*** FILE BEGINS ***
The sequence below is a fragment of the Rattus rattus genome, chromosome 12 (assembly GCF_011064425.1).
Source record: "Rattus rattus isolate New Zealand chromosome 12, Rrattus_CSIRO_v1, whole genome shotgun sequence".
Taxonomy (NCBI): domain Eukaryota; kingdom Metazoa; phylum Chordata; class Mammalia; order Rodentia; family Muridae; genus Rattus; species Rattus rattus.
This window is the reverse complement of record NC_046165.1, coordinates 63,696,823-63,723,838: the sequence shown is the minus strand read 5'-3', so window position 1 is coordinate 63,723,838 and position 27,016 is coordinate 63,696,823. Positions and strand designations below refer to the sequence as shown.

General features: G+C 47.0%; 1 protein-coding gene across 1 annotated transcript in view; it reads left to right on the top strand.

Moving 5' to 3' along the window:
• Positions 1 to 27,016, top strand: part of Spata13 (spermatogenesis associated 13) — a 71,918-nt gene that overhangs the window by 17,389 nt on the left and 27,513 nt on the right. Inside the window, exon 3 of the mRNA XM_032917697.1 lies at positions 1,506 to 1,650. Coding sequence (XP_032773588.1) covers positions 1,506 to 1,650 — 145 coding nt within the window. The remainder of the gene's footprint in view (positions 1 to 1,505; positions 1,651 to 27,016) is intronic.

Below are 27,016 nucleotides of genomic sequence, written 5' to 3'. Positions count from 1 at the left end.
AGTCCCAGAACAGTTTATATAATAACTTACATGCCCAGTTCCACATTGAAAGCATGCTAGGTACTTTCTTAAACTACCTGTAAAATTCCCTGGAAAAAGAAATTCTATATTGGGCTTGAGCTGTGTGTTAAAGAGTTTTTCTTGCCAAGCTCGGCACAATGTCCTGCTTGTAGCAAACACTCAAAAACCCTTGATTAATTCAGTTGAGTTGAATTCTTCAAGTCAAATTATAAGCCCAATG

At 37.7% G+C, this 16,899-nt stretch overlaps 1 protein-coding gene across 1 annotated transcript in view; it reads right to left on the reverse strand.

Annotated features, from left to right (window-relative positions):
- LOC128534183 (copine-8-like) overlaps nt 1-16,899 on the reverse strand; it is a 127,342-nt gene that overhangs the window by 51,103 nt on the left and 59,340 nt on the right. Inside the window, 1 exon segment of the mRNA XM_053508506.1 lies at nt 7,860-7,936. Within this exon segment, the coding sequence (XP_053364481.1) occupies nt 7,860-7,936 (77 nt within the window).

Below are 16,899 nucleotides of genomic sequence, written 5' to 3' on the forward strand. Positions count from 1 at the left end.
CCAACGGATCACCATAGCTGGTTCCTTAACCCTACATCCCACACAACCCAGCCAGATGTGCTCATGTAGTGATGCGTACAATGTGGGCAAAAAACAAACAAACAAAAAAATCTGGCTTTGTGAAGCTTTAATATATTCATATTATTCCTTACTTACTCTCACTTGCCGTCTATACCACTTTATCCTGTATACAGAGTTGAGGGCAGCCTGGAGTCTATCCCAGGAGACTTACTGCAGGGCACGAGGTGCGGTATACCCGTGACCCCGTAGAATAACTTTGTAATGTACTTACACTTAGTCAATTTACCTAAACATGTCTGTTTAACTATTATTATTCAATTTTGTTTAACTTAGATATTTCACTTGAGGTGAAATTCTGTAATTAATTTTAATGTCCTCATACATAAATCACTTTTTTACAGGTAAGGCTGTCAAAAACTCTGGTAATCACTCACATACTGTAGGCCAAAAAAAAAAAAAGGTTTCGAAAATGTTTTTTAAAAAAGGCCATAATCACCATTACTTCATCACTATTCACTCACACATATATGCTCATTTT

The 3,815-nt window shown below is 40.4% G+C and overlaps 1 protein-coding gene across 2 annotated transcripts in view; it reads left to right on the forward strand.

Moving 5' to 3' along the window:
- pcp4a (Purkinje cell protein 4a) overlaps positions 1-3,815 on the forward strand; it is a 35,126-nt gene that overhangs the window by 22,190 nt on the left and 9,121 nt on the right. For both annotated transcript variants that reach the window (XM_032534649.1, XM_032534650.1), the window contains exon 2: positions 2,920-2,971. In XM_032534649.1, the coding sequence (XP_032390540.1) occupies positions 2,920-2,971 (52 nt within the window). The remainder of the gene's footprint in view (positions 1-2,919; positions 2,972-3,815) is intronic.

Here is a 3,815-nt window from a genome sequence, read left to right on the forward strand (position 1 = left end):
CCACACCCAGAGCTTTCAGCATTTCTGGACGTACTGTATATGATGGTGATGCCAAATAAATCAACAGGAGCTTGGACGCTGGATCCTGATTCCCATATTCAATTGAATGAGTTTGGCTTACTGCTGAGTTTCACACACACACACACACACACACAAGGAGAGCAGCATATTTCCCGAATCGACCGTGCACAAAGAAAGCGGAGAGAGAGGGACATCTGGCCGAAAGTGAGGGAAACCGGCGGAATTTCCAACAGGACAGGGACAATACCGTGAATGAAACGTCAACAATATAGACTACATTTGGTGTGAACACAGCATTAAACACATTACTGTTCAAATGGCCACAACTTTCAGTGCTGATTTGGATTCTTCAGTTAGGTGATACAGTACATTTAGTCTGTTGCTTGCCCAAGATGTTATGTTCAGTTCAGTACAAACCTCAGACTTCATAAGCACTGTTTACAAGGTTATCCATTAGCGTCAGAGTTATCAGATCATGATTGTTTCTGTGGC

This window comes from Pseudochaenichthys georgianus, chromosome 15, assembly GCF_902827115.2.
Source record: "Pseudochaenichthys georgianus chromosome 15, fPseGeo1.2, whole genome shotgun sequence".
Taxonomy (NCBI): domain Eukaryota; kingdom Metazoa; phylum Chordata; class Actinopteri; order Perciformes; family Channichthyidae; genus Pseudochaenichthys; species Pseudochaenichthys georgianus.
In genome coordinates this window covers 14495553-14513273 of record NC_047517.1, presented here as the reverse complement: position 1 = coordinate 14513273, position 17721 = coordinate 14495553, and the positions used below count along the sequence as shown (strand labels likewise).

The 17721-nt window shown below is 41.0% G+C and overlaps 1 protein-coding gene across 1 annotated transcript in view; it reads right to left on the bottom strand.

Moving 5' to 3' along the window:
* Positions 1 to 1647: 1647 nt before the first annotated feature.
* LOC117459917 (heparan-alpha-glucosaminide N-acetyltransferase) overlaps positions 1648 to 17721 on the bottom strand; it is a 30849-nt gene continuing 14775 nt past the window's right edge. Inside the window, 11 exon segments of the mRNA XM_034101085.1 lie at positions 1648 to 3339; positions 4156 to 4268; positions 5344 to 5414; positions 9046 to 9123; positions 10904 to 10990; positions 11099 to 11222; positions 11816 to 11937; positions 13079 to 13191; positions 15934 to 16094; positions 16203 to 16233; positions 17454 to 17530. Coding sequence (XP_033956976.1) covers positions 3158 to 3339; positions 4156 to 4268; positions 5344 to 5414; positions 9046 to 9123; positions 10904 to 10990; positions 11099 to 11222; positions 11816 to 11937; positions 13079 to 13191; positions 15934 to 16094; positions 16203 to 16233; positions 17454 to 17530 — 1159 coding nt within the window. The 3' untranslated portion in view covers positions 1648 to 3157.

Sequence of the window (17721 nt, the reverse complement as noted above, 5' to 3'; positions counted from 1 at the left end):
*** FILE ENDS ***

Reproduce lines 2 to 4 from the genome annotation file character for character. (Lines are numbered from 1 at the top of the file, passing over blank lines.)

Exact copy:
Source record: "Rattus rattus isolate New Zealand chromosome 12, Rrattus_CSIRO_v1, whole genome shotgun sequence".
Taxonomy (NCBI): domain Eukaryota; kingdom Metazoa; phylum Chordata; class Mammalia; order Rodentia; family Muridae; genus Rattus; species Rattus rattus.
This window is the reverse complement of record NC_046165.1, coordinates 63,696,823-63,723,838: the sequence shown is the minus strand read 5'-3', so window position 1 is coordinate 63,723,838 and position 27,016 is coordinate 63,696,823. Positions and strand designations below refer to the sequence as shown.